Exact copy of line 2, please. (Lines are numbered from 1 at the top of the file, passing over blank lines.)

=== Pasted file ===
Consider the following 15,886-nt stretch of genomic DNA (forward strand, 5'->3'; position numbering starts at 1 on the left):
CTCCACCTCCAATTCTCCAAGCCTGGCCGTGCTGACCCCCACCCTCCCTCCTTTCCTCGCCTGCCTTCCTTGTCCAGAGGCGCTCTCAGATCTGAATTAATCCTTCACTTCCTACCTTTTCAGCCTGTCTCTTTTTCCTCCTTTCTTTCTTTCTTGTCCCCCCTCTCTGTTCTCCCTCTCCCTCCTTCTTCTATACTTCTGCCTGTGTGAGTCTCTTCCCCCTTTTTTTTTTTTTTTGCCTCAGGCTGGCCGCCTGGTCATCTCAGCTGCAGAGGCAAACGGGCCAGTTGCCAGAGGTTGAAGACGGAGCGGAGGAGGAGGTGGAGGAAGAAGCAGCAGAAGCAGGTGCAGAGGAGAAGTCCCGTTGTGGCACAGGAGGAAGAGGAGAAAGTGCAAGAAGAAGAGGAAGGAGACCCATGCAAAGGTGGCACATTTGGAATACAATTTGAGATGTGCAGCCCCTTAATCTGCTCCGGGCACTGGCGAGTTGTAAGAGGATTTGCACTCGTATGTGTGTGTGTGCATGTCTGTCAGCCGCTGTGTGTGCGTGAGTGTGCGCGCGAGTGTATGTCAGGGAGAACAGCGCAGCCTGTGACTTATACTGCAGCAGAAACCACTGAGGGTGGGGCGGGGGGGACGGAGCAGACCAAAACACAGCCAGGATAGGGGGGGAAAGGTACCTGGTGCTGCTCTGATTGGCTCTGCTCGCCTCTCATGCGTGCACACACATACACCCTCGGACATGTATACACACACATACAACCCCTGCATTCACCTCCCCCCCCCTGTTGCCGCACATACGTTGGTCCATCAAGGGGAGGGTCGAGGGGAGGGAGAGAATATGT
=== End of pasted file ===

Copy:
CTCCACCTCCAATTCTCCAAGCCTGGCCGTGCTGACCCCCACCCTCCCTCCTTTCCTCGCCTGCCTTCCTTGTCCAGAGGCGCTCTCAGATCTGAATTAATCCTTCACTTCCTACCTTTTCAGCCTGTCTCTTTTTCCTCCTTTCTTTCTTTCTTGTCCCCCCTCTCTGTTCTCCCTCTCCCTCCTTCTTCTATACTTCTGCCTGTGTGAGTCTCTTCCCCCTTTTTTTTTTTTTTTGCCTCAGGCTGGCCGCCTGGTCATCTCAGCTGCAGAGGCAAACGGGCCAGTTGCCAGAGGTTGAAGACGGAGCGGAGGAGGAGGTGGAGGAAGAAGCAGCAGAAGCAGGTGCAGAGGAGAAGTCCCGTTGTGGCACAGGAGGAAGAGGAGAAAGTGCAAGAAGAAGAGGAAGGAGACCCATGCAAAGGTGGCACATTTGGAATACAATTTGAGATGTGCAGCCCCTTAATCTGCTCCGGGCACTGGCGAGTTGTAAGAGGATTTGCACTCGTATGTGTGTGTGTGCATGTCTGTCAGCCGCTGTGTGTGCGTGAGTGTGCGCGCGAGTGTATGTCAGGGAGAACAGCGCAGCCTGTGACTTATACTGCAGCAGAAACCACTGAGGGTGGGGCGGGGGGGACGGAGCAGACCAAAACACAGCCAGGATAGGGGGGGAAAGGTACCTGGTGCTGCTCTGATTGGCTCTGCTCGCCTCTCATGCGTGCACACACATACACCCTCGGACATGTATACACACACATACAACCCCTGCATTCACCTCCCCCCCCCTGTTGCCGCACATACGTTGGTCCATCAAGGGGAGGGTCGAGGGGAGGGAGAGAATATGT